In our culture, we have grown conditioned to judge encounters on first impressions. While there’s validity to the saying “Don’t judge a book by its cover,” we too often do the opposite. The marketing industry and consumer culture depends on us being superficial in judgments. Whether we’re buying food, clothing or anything else, we ‘re drawn to well-known and popular labels and brands that have earned trust.
This attachment to and penchant for preferred labels goes even further for people who can afford luxury items. A Gucci or Louis Vuitton purse, a Lamborghini, a Tiffany necklace or ring can be very tempting. The idea of consuming generic brands is often undesirable, so we save up and even sacrifice things to be able to buy things beyond our means. In short, consumerism has taught us to value ourselves by the external items we possess, so the material things we seek become a status symbol.
Once we allow material or external things to define who we are, it isn’t difficult to have stereotypes and biases dictate social interactions. For example, we might assume that a person who is dressed in a certain way or lives in a particular neighborhood is either more or less worthy of respect and admiration. Rather than let the quality of our human encounters to be the determining factor, we often give credence to prejudices and avoid meeting and engaging one another.
Yet, we know from our faith that who we are and how we are to relate to one another goes beyond these stereotypes and biases (James 2: 1-5). In the Gospel stories, for instance, Jesus engages and interacts with all kinds of individuals and communities. Jesus doesn’t shy away from encountering the rich (Luke 18: 18-30) and the poor (Matthew 11: 4-6) alike. Similarly, Jesus is unafraid to encounter individuals from other communities; for example, the Samaritan woman at the well (John 4: 4-42) and the Syrophoenician woman (Matthew 15: 21-28).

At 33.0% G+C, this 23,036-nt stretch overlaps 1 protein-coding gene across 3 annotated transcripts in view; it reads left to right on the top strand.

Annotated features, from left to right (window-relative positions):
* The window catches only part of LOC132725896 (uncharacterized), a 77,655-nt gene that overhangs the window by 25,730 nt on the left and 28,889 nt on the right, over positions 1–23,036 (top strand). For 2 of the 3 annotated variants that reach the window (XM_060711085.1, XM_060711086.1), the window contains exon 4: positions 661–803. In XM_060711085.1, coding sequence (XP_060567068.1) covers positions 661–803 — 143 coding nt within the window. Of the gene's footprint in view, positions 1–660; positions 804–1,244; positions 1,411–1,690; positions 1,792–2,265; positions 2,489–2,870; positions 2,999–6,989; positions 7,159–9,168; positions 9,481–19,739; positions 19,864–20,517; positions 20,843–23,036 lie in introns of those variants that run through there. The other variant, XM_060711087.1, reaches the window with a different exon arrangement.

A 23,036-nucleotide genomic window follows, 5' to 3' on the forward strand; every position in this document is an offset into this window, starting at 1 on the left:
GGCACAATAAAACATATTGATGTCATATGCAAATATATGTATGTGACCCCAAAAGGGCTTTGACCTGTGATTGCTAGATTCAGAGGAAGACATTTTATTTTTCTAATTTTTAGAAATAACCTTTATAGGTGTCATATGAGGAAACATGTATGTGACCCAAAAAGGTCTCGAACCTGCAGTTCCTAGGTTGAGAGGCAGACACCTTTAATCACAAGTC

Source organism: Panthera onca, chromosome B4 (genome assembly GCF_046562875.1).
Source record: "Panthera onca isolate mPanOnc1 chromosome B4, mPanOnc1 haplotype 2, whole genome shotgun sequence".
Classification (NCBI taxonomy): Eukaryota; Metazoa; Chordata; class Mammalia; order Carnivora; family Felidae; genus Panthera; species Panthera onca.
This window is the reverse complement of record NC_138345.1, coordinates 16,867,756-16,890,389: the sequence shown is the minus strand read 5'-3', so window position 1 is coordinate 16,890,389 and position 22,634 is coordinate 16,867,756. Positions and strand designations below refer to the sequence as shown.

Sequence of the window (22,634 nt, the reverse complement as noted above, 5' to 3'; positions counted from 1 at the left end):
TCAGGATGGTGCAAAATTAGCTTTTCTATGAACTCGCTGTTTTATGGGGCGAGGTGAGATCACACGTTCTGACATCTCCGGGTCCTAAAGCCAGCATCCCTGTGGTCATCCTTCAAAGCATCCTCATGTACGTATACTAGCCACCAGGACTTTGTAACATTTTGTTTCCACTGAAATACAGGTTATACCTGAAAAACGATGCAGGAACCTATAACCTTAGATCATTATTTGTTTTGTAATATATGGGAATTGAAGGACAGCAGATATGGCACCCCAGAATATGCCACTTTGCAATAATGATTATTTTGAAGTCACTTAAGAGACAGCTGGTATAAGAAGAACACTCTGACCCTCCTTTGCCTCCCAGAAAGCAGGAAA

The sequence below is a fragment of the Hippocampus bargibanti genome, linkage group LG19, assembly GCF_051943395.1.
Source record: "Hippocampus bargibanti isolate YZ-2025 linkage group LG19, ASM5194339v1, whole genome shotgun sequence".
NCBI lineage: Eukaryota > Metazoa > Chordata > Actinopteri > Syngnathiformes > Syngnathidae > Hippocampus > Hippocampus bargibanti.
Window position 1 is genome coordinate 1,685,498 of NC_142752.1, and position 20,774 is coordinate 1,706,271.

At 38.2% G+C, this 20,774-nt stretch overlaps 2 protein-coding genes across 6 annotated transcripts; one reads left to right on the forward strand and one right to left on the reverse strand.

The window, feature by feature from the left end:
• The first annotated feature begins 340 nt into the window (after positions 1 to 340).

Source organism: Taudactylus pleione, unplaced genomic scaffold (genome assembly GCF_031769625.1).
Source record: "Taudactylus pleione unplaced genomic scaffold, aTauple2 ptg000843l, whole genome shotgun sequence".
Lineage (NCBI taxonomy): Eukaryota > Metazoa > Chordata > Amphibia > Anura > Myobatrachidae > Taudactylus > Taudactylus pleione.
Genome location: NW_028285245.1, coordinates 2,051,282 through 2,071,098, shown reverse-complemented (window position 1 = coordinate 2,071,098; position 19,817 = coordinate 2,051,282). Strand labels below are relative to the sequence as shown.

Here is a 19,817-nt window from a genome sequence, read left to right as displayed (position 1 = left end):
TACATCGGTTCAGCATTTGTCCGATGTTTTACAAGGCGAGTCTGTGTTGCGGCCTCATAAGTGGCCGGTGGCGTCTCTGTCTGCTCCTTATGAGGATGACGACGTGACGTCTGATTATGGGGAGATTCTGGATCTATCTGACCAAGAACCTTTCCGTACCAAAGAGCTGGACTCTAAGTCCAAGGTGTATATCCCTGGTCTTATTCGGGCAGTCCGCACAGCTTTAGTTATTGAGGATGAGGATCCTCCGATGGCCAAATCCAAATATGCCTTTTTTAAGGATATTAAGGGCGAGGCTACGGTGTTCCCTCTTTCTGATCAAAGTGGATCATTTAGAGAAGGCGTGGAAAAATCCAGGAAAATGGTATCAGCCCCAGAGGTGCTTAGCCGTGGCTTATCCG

In Jesus’ interactions with others, we witness how the quality of human encounters can be enriching and, in some cases, even transformative. For example, in His interaction with the rich young man, Jesus invites him to look beyond material possession, and encourages him to live a more authentic life by following in His footsteps: “Sell everything you have and give to the poor, and you will have treasure in heaven. Then come, follow me” (Luke 18: 23).
Likewise, in His exchange with the Syrophoenician woman, we see how Jesus doesn’t follow the stereotypes and biases of his time and culture and responds favorably to the relentless begging of the women who was undeterred by Jesus’ initially challenging words: “And He answered and said, ‘It is not good to take the children’s bread and throw it to the dogs.’ But she said, ‘Yes, Lord; but even the dogs feed on the crumbs which fall from their masters’ table’” (Matthew 15: 26-27). Her courage and persistence manifests to us the transformative power that comes with opening our hearts to the goodness of others.
These stories indicate to us just how much is at stake when we dare to engage one another in trust and vulnerability. Whether we define ourselves by the material wealth we possess or by the cultural biases we hold on to, Jesus’ invitation is to open ourselves to the mutual enrichment that comes from being close to one another. Ours is a faith that seeks to go beyond divisions and partialities to become more fully who are: the one Body of Christ.
F. Javier Orozco
First published September 13, 2018 in the St. Louis Review